Energy chief wants to triple nuclear, Georgia Gov. supports 5th Vogtle unit


Energy Secretary Jennifer Granholm said Friday the U.S. needs to triple its nuclear capacity to meet President Joe Biden’s goal of net-zero emission by 2050.

Granholm made the comments in Waynesboro, Georgia, where she joined a host of public officials celebrating the commercial start of the Unit 4 nuclear reactor at Plant Vogtle. The reactor is one of two that began construction in 2009 at Plant Vogtle. Unit 3 came online last July. With its four units combined, Plant Vogtle is now the largest generator of clean energy and electricity in the nation.

“To reach our goal of net zero by 2050, we have to at least triple our current nuclear capacity in this country,” Granholm said. “That means we’ve got to add 200 more gigawatts by 2050. Okay, two down, 198 to go.”

Plant Vogtle Unit 3, at right, and Unit 4, the first two new nuclear reactors built in the U.S. in more than three decades.

Georgia Power Company

Nuclear plants, many of which are backed by municipal bonds, are complex projects facing heavy price tags and opposition from some environmentalists. The Vogtle plants marked the first newly constructed reactors in the U.S. in more than three decades, as sponsors abandoned dozens of other projects.

Last November, the Utah Associated Municipal Power Systems dropped plans to build a first-of-its-kind nuclear plant amid dwindling support from cities on the hook to pay for the electricity. The Biden administration, which sees nuclear as key to meeting its ambitious clean-energy goals, seeks to revive interest in the sector through federal funds and tax incentives.

Despite massive delays and cost overruns that plagued Plant Vogtle, Georgia Gov. Brian Kemp, a Republican, said last week that he supports building a fifth reactor. “Today, we celebrate the end of that project,” Kemp said. “And now, let’s start planning for Vogtle Five.”

The two reactors’ final price tag came in at nearly $35 billion — $16 billion over original projections— and were delayed by nearly seven years. Granholm said future projects can benefit from Vogtle’s experience.

“In building [Unit] 4, we’ve solved our greatest design challenges. We’ve stood up entire supply chains,” she said. “And so it’s time to cash in on our investments by building more. More of these facilities.”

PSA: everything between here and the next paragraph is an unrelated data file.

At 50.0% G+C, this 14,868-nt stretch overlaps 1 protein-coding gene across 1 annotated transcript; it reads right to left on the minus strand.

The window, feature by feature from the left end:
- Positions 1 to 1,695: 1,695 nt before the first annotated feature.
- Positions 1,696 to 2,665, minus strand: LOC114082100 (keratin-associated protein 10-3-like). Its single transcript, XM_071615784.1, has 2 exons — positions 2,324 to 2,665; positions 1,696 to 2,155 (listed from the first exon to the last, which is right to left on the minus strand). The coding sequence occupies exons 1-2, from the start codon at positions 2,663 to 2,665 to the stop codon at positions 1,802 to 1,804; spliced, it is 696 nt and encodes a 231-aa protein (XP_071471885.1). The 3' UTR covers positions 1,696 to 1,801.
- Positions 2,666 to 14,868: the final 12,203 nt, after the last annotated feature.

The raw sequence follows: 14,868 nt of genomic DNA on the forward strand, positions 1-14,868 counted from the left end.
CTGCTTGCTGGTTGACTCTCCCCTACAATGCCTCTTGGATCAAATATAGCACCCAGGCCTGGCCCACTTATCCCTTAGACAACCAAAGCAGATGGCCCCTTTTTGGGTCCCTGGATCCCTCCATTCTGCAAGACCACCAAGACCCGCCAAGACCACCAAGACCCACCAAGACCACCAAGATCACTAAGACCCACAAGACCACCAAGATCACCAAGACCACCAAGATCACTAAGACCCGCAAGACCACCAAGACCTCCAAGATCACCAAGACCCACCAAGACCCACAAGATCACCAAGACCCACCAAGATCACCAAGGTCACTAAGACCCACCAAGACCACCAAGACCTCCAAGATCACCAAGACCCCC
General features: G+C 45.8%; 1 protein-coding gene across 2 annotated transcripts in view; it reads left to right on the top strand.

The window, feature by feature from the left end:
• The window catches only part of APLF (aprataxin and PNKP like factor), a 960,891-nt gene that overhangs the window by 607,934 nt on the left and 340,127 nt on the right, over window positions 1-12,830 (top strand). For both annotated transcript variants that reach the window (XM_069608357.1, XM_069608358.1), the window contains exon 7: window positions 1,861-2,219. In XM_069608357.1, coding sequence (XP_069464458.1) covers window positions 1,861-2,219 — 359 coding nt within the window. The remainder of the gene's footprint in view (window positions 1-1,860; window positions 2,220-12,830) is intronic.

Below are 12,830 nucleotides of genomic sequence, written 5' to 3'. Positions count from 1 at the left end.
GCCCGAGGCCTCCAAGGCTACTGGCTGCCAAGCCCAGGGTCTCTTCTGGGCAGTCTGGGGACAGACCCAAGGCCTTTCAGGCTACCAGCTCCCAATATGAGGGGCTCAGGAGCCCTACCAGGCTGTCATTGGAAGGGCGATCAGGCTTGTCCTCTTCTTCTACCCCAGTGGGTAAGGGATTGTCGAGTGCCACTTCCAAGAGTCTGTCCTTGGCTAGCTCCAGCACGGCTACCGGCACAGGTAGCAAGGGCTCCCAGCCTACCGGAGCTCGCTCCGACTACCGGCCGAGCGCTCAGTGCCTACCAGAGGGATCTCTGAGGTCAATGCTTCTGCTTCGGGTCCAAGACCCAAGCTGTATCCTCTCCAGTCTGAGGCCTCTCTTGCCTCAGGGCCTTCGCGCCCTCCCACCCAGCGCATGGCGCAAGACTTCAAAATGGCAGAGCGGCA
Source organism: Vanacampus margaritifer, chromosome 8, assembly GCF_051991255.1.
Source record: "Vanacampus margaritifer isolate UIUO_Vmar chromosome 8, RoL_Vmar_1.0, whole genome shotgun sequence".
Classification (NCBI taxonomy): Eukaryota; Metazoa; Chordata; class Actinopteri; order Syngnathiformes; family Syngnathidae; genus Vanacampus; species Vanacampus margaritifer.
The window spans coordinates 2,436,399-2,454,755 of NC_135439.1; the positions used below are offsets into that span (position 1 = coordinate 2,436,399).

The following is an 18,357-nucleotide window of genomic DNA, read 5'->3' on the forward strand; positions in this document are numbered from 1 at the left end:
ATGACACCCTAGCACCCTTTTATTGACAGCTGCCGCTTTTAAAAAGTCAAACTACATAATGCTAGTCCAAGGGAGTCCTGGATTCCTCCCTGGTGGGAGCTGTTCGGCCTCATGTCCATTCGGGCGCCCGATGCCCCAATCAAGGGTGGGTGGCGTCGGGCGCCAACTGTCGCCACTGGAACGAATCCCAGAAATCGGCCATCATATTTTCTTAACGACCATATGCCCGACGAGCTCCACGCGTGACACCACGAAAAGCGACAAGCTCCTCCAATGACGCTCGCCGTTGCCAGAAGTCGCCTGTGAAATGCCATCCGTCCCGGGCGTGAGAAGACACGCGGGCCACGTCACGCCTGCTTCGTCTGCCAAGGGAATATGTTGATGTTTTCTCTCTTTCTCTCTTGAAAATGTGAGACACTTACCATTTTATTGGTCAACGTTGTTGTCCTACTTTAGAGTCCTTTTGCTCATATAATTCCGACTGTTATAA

Since the Infrastructure Investment and Jobs Act and Inflation Reduction Act were enacted, both of which include billions for nuclear technology and construction, companies have announced 29 new or expanded nuclear facilities across 16 states, Granholm said.

Recognizing the risks associated with nuclear projects, the White House said Friday that it set up a Nuclear Power Project Management and Delivery working group “to help identify opportunities to proactively mitigate sources of cost and schedule overrun risk.” Among other stakeholders, the administration said it would solicit feedback from investors to help achieve “cost savings for future construction and deployment.”

As of last year, nuclear power accounts for just under 20% of total U.S. electricity generation, and more than 50% of clean electricity.

The U.S. has 93 operating commercial nuclear reactors at 55 nuclear power plants located in 28 states, according to the Energy Information Administration. The average plant age is almost 40 years. In April the administration announced a $1.5 billion Department of Energy loan to restart the Palisades power plant in Michigan.

The sector’s costs and complexities “will remain formidable barriers,” said Fitch Ratings said in a report last November, “until the cost of new construction can be assured through insurance or guarantees provided by the U.S. government or highly creditworthy entities, widespread ownership agreements can broadly distribute and limit project exposure, and new design construction is proven to be both feasible and replicable.”

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